The fourth and fifth centuries, the first ones of Christian emancipation from persecution, were centuries of consolidating the truth about God and Christ. The Councils of Nicea (325) and Constantinople (361) defined the basic teachings of Christianity in the Creed which goes by their name (and which is obligatory at Sunday Mass), against those who in one manner or another denied the unity of God, and the Divinity of the Son ("one in substance with the Father") and of the Holy Spirit ("who proceeds from the Father and the Son"). It also asserted the true humanity of Christ "born of the Virgin Mary," thus protecting the Incarnation of the Word, the Word-made-flesh, from the assault of heretics like Arius. Jesus Christ was indeed the Eternal Son, a Divine Person, who united in Himself both a Divine and human nature.


However, some of those who remained in the Church after Nicea-Constantinople sought to mitigate the full force of these teachings by various equivocations. In 428 Archbishop Nestorius, the newly elected Patriarch of Constantinople, began to teach that Mary was indeed the Mother of Christ but was not the Mother of God, a title freely used in the Church. Although attempting to remain faithful to the Creed, that is professing belief in Christ's true Divinity and true humanity, Nestorius' writings, however, suggested that in Christ there was more of a moral unity of two persons, the Word and Jesus. In addition to the rebellion of the clergy and people, Nestorius had to contend with the attacks of St. Cyril of Alexandria, who finally submitted both Nestorius' writings and his own defenses   to Pope St. Celestine, who condemned Nestorius as a heretic.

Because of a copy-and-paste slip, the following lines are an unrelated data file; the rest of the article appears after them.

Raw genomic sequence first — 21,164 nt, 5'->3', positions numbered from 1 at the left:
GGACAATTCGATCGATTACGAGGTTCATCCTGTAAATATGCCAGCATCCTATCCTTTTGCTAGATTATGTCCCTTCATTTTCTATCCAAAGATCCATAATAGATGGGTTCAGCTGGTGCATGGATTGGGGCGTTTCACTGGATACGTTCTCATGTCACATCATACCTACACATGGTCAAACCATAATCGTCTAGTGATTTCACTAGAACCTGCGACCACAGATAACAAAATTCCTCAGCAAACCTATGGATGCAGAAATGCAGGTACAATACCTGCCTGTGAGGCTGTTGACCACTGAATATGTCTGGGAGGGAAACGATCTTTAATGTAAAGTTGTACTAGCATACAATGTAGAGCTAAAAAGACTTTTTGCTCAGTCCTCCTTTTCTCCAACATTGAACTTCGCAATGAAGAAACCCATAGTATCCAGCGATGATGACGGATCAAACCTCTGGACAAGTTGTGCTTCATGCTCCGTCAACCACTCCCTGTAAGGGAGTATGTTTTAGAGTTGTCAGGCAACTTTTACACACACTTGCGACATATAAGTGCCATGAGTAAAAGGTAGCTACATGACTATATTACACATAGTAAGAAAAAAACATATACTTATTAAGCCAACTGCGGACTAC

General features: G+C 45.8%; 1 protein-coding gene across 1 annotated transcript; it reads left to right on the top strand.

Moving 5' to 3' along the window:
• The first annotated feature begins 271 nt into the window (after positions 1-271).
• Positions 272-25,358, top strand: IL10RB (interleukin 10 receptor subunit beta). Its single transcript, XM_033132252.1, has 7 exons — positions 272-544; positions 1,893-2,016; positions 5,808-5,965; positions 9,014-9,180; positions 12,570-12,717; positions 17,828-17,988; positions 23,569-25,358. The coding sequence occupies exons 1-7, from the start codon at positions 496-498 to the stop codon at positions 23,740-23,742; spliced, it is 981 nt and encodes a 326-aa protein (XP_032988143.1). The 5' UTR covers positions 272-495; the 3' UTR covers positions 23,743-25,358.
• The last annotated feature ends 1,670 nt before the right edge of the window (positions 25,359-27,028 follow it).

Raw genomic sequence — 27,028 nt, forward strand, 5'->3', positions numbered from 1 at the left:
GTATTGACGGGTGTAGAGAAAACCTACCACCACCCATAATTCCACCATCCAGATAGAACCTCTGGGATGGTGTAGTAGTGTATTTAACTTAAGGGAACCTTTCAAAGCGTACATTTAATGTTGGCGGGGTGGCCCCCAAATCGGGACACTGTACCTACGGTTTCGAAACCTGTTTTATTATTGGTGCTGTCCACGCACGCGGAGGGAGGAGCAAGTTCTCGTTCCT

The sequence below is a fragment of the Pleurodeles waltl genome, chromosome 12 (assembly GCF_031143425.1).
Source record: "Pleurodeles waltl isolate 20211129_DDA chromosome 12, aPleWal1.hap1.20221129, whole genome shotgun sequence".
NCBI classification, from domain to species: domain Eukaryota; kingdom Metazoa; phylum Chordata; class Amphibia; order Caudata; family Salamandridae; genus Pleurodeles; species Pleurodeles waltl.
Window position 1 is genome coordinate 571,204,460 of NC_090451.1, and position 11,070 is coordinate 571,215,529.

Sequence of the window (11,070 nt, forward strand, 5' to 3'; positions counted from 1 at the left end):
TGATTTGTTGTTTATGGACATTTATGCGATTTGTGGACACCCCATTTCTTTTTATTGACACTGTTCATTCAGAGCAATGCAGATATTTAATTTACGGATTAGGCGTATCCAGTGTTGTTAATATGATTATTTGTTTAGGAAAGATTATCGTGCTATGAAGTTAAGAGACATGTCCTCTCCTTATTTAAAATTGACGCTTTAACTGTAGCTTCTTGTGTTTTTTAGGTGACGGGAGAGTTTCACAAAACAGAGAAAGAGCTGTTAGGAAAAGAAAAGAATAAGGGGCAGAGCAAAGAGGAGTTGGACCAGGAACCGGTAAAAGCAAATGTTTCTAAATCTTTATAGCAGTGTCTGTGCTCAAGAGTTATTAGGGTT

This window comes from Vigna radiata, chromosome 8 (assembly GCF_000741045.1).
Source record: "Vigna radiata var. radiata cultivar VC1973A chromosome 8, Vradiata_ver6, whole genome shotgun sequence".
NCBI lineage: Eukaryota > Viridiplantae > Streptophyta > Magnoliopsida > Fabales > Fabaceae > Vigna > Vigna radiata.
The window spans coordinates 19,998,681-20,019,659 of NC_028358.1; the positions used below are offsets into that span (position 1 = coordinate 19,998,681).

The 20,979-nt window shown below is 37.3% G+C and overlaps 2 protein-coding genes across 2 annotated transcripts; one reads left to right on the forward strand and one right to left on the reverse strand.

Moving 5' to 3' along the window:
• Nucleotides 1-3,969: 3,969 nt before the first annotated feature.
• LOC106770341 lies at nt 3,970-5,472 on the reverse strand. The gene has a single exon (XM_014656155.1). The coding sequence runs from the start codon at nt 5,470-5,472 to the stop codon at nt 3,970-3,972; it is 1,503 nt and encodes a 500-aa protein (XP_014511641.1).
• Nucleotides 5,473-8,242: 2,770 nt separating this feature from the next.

Nestorius was only emboldened, teaching that Jesus was merely the temple of the Word, and if Mary is the Mother of God she has been made a goddess. His contemptuous remarks included, "a mother cannot bear a son older than herself." Both the Pope and Nestorius were desirous of a Council and so one was called in Ephesus in June of 431. However, Nestorius and his followers did not come, despite several summons, and after seven sessions to consider the matter the teaching of Nestorius, and some other heretics such as Pelagius, were condemned. Here is what the Council decreed: